In the opening scene when Joe and Jerry are playing at the "funeral", all of Gerald's "supposes" eventually become true: The Dodgers move from Brooklyn to Los Angeles and Mary Pickford and Douglas Fairbanks get divorced. Also, of course, the stock market crashed later in 1929.
In Russia, the film is titled "V dzhaze tolko devushki" ("In Jazz, There Are Only Girls"). This has been occasionally mistranslated as "Only Girls Are Allowed In Jazz", thought by some to be a much more appropriate title.
The Nehemiah Persoff role originally was offered to Edward G. Robinson, but Robinson had vowed never again to work with George Raft, with whom he had a fist fight on the set of 1941's "Manpower" when for a scene Raft spun him around too hard. However, the role of Johnny Paradise, the kid homaging Raft's "cheap trick" of coin-flipping, is also the man with the Tommy gun in the birthday cake who mows down Spats and his gang. The actor is Edward G. Robinson Jr.
In 2007, the American Film Institute ranked this as the #22 Greatest Movie of All Time.
Georg Thomalla, who starred in the German original, Fanfaren der Liebe (1951), dubbed Jack Lemmon in the German version of this movie.
The character of Spats Colombo is in several ways reminiscent to the notorious Chicago gangster Al Capone. Capone was responsible for the Saint Valentine's Day massacre in 1929, in which his rival gang members were gunned down in a nearly identical fashion as shown in the film. The massacre occurred in a Chicago warehouse on Clark Street, which is also mentioned in the film.
Voted #14 on the AFI's List of 100 Greatest Movies.
Premiere voted this movie as one of "The 50 Greatest Comedies Of All Time" in 2006.
The last door Jerry and Joe open in the office building where they are looking for work says "Jules Stein, President" stenciled on the door. Jules Stein is a real person who founded the Music Corporation of America, also stenciled on the door. Billy Wilder played cards with Stein.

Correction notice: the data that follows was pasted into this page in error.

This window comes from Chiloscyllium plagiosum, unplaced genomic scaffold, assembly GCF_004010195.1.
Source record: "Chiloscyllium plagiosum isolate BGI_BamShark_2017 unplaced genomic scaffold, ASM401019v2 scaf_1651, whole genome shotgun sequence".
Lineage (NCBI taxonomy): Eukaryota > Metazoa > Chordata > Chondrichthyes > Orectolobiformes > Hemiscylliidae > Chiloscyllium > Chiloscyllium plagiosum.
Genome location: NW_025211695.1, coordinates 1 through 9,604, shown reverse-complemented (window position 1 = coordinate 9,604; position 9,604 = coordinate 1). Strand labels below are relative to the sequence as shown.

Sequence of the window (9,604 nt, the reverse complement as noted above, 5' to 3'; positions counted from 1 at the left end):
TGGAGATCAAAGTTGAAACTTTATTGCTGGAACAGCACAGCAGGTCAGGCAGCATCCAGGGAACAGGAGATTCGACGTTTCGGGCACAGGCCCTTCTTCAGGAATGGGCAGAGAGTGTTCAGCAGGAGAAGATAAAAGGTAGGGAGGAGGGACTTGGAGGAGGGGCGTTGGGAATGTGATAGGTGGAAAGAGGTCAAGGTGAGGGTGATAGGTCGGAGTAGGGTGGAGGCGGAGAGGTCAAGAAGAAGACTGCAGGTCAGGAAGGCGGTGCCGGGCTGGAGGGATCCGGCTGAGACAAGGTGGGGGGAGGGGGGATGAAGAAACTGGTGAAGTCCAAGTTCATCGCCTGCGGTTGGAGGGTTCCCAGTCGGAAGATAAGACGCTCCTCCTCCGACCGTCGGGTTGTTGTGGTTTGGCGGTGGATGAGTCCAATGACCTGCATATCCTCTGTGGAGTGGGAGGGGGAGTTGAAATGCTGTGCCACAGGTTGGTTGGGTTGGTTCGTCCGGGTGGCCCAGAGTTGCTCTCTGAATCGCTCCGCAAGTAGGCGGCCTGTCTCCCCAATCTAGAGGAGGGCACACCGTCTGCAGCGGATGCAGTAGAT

In the Italian post-synchronized version of the film, the actors are dubbed by: Rosetta Calavetta (Marilyn Monroe); Pino Locchi (Tony Curtis); Giuseppe Rinaldi (Jack Lemmon); Gualtiero De Angelis (George Raft); Giorgio Capecchi (Pat O'Brien); Carlo Romano (Joe E. Brown); Mario Pisu (Nehemiah Persoff); Lidia Simoneschi (Joan Shawlee); Manlio Busoni (Billy Gray); Cesare Polacco (George E. Stone); Bruno Persa (Dave Barry); Luigi Pavese (Mike Mazurki) and Massimo Turci (Edward G. Robinson Jr.).
In the French post-synchronized version of the film, the actors are dubbed by: Claire Guibert (Marilyn Monroe); Jean-Claude Michel (Tony Curtis); Michel Roux (Jack Lemmon); Jean Martinelli (George Raft), Fred Pasquali (Joe E. Brown), Danièle Roy (Joan Shawlee) and Raymonde Devarennes (Barbara Drew).

Spoilers 

The trivia items below may give away important plot points.

The now-famous closing line, "Nobody's perfect," was actually never intended to make the final film - it was apparently to be replaced by the writers once they thought of something they liked better. I.A.L. Diamond and Billy Wilder each credit the other for the genesis of the line. Wilder later fashioned his own epitaph with the similar line: "I'm a writer, but then nobody's perfect."
The movie's line "Well, nobody's perfect." was voted as the #48 movie quote by the American Film Institute (out of 100).
According to George Raft, Marilyn Monroe suggested to Billy Wilder that he end the movie with Sugar and Spats tangoing off into the sunset. Wilder liked the idea, but decided on the ending with Osgood and Jerry.